Peninsula Pride Farms share new regenerative strategies at annual meeting

Peninsula Pride Farms held their annual meeting on Feb. 13 at the Kewaunee Fairgrounds Expo Hall. Over 80 farmers, industry partners and community members gathered to hear from a distinguished lineup of speakers and gain insight on the progress made by the farmer-led watershed group over the past year.

PPF President Duane Ducat of Deer Run Dairy welcomed attendees. He shared current updates about the group, stating they are up to 70 members, and discussed their goals for 2024.

“We’ve been hosting these meetings for quite some time now, and I continue to be impressed by the turnout and the engagement we receive from the community,” Ducat said. “It does not go unnoticed; we appreciate the support you all have given to this group.”

Russel Hedrick, owner of Soil Regen, presented the regenerative strategies he uses on his farm in Hickory, North Carolina. Hedrick is a first-generation farmer and an early adaptor of innovative farming practices.

He urged farmers to make management decisions based on new technologies and modern soil testing rather than outdated methods. One of the most critical aspects of growing corn, Hedrick explained, is understanding not only the type of available nutrients that are needed but also the timing of when each nutrient is needed throughout the growing cycle.

“We will manage and balance our plant nutrients over the entire growing season all the way through to the R5 growth stage,” he said.

Some practices that Hedrick uses on his farm include cover cropping, the use of biologicals, drone applications and fertility management. He advised farmers to start using new methods on a trial basis.

“I know it’s hard to do all of this over your whole farm when starting,” he said. “I typically tell farmers to start by picking your best field, your worst field and two in the middle.”

Shawn Wesener, Farmers for Sustainable Food data collection specialist, provided an update on PPF’s 2023 Member Conservation Practice Survey. Results include data from all the group’s 54 member farmers.

“It’s pretty amazing that soil sampling has been done on 99.7% of the groups 73,421 cropped acres,” Wesener said. “It says something about how well this group manages their fields.”

Randy Zogbaum, a soil health specialist for the Department of Agriculture, Trade and Consumer Protection (DATCP), shared an update with attendees. He spoke about the DATCP producer-led grant program and an upcoming soil health website that will provide a way for farmers to share stories and soil health projects happening throughout the state.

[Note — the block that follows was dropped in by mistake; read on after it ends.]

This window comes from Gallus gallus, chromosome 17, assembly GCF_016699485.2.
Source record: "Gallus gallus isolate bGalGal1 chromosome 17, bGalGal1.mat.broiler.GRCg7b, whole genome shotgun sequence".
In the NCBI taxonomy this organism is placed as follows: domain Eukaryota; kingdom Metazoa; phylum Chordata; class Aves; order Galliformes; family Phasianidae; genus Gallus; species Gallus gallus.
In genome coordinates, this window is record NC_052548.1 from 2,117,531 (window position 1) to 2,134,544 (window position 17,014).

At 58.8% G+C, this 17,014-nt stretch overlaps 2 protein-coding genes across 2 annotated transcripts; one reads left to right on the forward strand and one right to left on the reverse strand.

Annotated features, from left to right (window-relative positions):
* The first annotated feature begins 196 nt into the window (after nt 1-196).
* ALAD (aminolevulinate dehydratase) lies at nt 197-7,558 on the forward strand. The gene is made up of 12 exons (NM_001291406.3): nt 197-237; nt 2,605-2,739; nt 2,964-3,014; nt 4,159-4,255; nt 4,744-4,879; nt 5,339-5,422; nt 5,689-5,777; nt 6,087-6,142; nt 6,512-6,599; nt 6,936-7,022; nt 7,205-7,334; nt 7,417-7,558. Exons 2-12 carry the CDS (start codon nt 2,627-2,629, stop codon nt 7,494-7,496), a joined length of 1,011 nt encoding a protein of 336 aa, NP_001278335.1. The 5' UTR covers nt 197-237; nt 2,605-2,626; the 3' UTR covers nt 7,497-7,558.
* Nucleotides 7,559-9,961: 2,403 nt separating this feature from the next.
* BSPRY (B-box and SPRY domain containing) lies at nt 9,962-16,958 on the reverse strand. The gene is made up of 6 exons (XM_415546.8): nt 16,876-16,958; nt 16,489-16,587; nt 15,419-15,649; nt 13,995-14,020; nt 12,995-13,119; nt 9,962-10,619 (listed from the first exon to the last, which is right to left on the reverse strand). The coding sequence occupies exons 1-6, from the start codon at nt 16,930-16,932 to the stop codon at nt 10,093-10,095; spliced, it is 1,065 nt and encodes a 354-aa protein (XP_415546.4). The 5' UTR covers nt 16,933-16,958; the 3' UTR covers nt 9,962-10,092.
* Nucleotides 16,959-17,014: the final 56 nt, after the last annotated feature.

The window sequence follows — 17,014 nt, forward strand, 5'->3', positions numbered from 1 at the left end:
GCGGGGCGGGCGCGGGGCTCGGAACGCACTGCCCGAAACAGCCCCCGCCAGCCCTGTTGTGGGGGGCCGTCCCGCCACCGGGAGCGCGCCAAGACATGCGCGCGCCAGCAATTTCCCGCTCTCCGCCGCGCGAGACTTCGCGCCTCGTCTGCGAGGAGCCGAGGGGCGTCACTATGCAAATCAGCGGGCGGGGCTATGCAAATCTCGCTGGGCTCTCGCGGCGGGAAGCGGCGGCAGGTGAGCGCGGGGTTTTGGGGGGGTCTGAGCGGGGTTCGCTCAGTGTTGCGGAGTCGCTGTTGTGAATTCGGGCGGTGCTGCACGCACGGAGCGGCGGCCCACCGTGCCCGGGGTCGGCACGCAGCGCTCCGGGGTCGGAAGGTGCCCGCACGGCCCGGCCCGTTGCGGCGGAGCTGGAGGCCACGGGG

Kory Stalsberg, Farm Business & Production Management Instructor at Southwest Wisconsin Technical College, discussed how a farm financial analysis can help farmers make more informed management decisions. He challenged attendees to think about how conservation practices add value and how we can connect them with finances.

“How do we put a financial value on soil health and the agronomic benefits of cover crops,” Stalsberg questioned. “How can we quantify that in a financial sense in order to make more well-informed decisions on the farm?”

Keith Berns, co-owner and operator of Green Cover Seed, a leading cover crop seed provider in the United States, shared his thoughts on improving soils.

“We have a problem in this country with way too much soil erosion and degradation,” Berns said. “It’s not just that we’ve lost our soils, it’s the loss of organic material in the soils.”

His presentation drew parallels between a biblical story of rebuilding the city of Jerusalem and what farmers can do to rebuild their soils, noting the use of cover crops for improved infiltration rates and nitrogen availability.

Russel Hedrick and Keith Berns had another opportunity to speak with attendees alongside Derek Ducat of Deer Run Dairy during a panel discussion moderated by Berry Bubolz. They shared more of their stories and insights by answering questions from the audience.

During the business portion of the meeting, Paul Cornette, Mike Vandenhouten and Adam Barta were re-elected to the PPF board of directors. Don Niles stepped down from his board position and accepted an advisor role. Jeremy Heim of Heim’s Hillcrest Dairy was elected to the open board position.

Other board members are President Duane Ducat of Deer Run Dairy, Vice President Jacob Brey of Brey Cycle Farm, Treasurer Chris Schneider of Nicolet National Bank, Secretary Nathen Nysse of Tilth Agronomy Group,  Lee Kinnard of Kinnard Farms, Scott Jeanquart of Bryersquart Farm, Eric Olson of Olson Family Farm, Keith Braun of Agropur and Nick Guilette of Guilette Farms. Dave Rueckl serves as a board advisor.

Photos:

Russel Hedrick presenting

Keith Berns presenting

Panel discussion

Board of Directors
Caption: From left back: Nick Guilette,  Paul Cornette, Chris Schneider, Nathen Nysse, Keith Braun and Mike Vandenhouten. From the left front: Jeremy Heim, Adam Barta, Eric Olson, Jacob Brey, and Duane Ducat. Missing from the photo are Lee Kinnard and Scott Jeanquart.

About Peninsula Pride Farms:  Peninsula Pride Farms is a nonprofit organization of dairy farmers, crop farmers and corporate members committed to protecting and improving ground and surface water in Kewaunee and southern Door counties in Wisconsin. The group leverages the ingenuity of the agricultural community, university research and scientists to implement practices with measurable outcomes. More information peninsulapridefarms.org.

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